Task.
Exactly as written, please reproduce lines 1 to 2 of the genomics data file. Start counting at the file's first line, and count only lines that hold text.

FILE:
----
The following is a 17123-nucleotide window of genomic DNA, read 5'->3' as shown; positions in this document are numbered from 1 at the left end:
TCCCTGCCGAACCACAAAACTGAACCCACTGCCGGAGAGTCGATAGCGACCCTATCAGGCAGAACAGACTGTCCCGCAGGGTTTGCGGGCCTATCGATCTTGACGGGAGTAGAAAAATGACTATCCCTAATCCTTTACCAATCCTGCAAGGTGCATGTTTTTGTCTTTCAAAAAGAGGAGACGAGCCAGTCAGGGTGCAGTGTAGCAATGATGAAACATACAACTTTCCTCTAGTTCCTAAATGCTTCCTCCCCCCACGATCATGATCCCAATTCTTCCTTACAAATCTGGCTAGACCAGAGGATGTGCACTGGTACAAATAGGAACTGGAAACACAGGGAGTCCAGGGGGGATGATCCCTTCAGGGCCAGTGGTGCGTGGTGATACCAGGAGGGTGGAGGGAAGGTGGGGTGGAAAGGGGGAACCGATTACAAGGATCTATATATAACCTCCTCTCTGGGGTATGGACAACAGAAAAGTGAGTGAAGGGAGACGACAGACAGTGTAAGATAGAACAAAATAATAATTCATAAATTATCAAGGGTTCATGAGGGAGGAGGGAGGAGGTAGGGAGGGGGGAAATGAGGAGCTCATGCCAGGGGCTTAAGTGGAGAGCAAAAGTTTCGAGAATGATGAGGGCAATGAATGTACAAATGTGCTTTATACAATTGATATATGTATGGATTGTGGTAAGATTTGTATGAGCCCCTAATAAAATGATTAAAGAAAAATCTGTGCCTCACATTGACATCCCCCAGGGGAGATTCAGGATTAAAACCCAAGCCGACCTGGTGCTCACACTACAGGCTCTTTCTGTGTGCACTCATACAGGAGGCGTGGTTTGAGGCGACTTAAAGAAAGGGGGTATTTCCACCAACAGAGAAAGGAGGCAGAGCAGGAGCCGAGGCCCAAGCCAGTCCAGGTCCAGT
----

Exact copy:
The following is a 17123-nucleotide window of genomic DNA, read 5'->3' as shown; positions in this document are numbered from 1 at the left end:
TCCCTGCCGAACCACAAAACTGAACCCACTGCCGGAGAGTCGATAGCGACCCTATCAGGCAGAACAGACTGTCCCGCAGGGTTTGCGGGCCTATCGATCTTGACGGGAGTAGAAAAATGACTATCCCTAATCCTTTACCAATCCTGCAAGGTGCATGTTTTTGTCTTTCAAAAAGAGGAGACGAGCCAGTCAGGGTGCAGTGTAGCAATGATGAAACATACAACTTTCCTCTAGTTCCTAAATGCTTCCTCCCCCCACGATCATGATCCCAATTCTTCCTTACAAATCTGGCTAGACCAGAGGATGTGCACTGGTACAAATAGGAACTGGAAACACAGGGAGTCCAGGGGGGATGATCCCTTCAGGGCCAGTGGTGCGTGGTGATACCAGGAGGGTGGAGGGAAGGTGGGGTGGAAAGGGGGAACCGATTACAAGGATCTATATATAACCTCCTCTCTGGGGTATGGACAACAGAAAAGTGAGTGAAGGGAGACGACAGACAGTGTAAGATAGAACAAAATAATAATTCATAAATTATCAAGGGTTCATGAGGGAGGAGGGAGGAGGTAGGGAGGGGGGAAATGAGGAGCTCATGCCAGGGGCTTAAGTGGAGAGCAAAAGTTTCGAGAATGATGAGGGCAATGAATGTACAAATGTGCTTTATACAATTGATATATGTATGGATTGTGGTAAGATTTGTATGAGCCCCTAATAAAATGATTAAAGAAAAATCTGTGCCTCACATTGACATCCCCCAGGGGAGATTCAGGATTAAAACCCAAGCCGACCTGGTGCTCACACTACAGGCTCTTTCTGTGTGCACTCATACAGGAGGCGTGGTTTGAGGCGACTTAAAGAAAGGGGGTATTTCCACCAACAGAGAAAGGAGGCAGAGCAGGAGCCGAGGCCCAAGCCAGTCCAGGTCCAGT